Futuribles Journal n° 272

Ressources naturelles, énergie, environnement

L'agriculture française : quatre scénarios à l'horizon 2015

This article on the prospects for French agriculture up to 2015 reviews the work of a futures study group set up by the 'Datar' (the French regional land-use planning authority) chaired by Philippe Lacombe, which met between 1997 and 2000 to explore the possible futures for French agriculture by building scenarios.
The authors explain that in the 1970s agricultural policy (and the resources mobilized by the main interested parties, including farmers and public authorities) had a clear aim: to ensure that Europe could feed itself. Since then, several key questions have been raised, in particular about the scale of government subsidies for agriculture, the way that subsidies distort competition, the globalization of markets, the increasing size of farms and the growth of industrial food production... In addition, there are fears arising from technical progress, ranging from legitimate concerns about damage to the environment and conservation measures, to the demands for better quality products generated by new lifestyles, and the boom in leisure and the spread of other uses of rural areas.
The time was therefore ripe for an examination of the future of agriculture, its products and markets, the way it functions and the strategies of those involved in it (those who work on the land, public authorities and agribusiness). The working group interviewed over a hundred experts and arranged eight study days on different subjects; it then embarked on a future-oriented approach, first breaking down the issues into five main topics (the economic and social context, markets and government policies, farming techniques and practices, producers and professional organizations, heritage and rural areas), then examining how the key variables might change, what the scenarios might be for the different subsystems, and finally what the overall possible futures there might be for agriculture over the next 15 years.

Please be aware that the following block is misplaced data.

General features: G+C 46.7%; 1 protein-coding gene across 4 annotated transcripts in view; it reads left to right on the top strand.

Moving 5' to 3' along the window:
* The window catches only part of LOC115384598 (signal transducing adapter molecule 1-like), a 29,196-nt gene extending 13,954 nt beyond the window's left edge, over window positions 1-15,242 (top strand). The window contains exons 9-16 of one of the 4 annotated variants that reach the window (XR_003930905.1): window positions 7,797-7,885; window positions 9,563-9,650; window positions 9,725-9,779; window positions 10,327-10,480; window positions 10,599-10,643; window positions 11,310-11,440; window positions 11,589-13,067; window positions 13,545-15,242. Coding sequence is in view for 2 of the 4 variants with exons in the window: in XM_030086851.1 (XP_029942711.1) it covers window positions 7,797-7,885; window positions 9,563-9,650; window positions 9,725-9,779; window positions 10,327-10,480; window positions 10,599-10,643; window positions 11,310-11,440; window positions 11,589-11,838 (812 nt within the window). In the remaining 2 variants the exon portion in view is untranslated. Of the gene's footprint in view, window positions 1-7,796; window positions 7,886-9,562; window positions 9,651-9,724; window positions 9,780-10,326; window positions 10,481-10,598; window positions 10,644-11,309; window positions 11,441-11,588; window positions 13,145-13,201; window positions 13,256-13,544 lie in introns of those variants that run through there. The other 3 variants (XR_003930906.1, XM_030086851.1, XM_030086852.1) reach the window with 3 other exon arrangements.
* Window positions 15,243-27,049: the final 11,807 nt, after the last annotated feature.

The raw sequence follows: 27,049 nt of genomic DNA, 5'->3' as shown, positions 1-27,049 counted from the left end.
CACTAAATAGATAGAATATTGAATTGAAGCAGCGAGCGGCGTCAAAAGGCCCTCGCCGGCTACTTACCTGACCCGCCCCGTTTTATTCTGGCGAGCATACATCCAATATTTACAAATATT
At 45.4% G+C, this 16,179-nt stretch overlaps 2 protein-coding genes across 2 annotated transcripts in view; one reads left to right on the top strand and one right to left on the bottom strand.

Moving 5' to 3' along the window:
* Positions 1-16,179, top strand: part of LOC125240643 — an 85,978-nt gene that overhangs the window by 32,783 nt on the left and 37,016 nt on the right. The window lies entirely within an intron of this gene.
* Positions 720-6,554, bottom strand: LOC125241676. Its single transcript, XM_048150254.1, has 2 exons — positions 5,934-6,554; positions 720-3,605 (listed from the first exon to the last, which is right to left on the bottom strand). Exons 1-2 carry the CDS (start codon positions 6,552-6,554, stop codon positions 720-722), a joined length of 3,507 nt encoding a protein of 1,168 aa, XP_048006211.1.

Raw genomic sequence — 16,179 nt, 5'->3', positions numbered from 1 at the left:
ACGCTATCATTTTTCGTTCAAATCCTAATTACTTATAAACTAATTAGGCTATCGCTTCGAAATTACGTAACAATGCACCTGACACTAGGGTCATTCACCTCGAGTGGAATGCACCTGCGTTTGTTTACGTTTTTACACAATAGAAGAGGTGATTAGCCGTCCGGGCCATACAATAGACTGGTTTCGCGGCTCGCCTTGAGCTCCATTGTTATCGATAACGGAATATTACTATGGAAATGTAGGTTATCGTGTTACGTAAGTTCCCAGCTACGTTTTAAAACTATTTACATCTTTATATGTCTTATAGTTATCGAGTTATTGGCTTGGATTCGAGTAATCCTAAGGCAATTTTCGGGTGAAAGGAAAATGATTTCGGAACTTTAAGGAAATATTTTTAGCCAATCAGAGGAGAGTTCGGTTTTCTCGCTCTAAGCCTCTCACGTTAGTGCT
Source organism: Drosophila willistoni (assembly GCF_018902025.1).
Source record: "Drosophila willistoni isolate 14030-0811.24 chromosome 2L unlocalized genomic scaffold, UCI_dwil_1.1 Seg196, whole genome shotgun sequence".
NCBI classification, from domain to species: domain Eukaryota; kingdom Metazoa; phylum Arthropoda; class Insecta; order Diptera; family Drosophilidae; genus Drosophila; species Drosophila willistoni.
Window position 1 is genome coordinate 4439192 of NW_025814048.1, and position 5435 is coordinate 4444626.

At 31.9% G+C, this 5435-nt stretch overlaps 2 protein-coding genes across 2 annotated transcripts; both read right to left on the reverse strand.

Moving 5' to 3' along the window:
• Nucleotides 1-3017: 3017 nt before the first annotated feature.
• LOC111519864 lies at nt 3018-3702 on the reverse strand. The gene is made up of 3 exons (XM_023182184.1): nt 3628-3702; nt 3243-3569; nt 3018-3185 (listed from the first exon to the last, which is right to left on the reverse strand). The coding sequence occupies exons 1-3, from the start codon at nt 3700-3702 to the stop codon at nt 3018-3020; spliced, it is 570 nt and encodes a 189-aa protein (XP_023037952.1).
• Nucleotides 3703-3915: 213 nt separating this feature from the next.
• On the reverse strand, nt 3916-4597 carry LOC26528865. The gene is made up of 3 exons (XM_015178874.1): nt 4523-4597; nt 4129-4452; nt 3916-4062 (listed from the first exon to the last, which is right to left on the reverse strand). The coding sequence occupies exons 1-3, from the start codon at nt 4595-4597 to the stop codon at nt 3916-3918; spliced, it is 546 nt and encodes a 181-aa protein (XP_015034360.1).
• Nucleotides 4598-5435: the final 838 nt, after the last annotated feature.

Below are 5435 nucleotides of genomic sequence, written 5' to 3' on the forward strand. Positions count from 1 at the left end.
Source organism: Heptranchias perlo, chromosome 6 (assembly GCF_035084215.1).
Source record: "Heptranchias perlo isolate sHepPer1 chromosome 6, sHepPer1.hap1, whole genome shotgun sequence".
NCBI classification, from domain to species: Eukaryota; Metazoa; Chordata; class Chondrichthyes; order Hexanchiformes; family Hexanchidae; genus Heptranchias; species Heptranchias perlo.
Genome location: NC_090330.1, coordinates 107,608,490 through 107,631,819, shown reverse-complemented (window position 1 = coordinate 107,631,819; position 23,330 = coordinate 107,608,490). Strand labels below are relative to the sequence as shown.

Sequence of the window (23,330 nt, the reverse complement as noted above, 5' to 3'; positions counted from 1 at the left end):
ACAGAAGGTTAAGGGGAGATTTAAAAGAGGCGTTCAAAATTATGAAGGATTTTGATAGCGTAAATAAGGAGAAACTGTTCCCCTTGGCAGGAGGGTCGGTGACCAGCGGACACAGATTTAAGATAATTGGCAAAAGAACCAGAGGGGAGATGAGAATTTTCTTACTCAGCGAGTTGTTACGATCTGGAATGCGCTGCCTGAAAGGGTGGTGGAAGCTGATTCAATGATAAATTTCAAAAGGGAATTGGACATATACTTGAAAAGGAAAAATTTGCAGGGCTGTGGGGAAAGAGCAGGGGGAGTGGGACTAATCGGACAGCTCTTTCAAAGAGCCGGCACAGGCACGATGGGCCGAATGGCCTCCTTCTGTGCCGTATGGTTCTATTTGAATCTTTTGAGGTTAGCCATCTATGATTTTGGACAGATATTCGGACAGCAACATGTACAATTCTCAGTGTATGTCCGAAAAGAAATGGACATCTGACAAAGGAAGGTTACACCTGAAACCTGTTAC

The authors present the four main scenarios to be considered further:
- policies gradually come into line with the Common Agriculture Policy of the European Union;
- in a complete break with the past, the government withdraws support and leaves agriculture entirely to market forces;
- public subsidies are re-allocated, but only on condition that, in particular, the quality of food improves;
- a shift in emphasis of agricultural policy so as to be more concerned with rural development.
Pierre-Yves Guihéneuf and Philippe Lacombe show how these different scenarios could evolve over time, stressing how they might work together or clash, and what variations might be envisaged. Above all, they point out the consequences of these alternative futures for agriculture and the regions, and they highlight three possible options for government intervention: close central control over agriculture, greater reliance on market forces or policies linked to local conditions, depending on the priority chosen.

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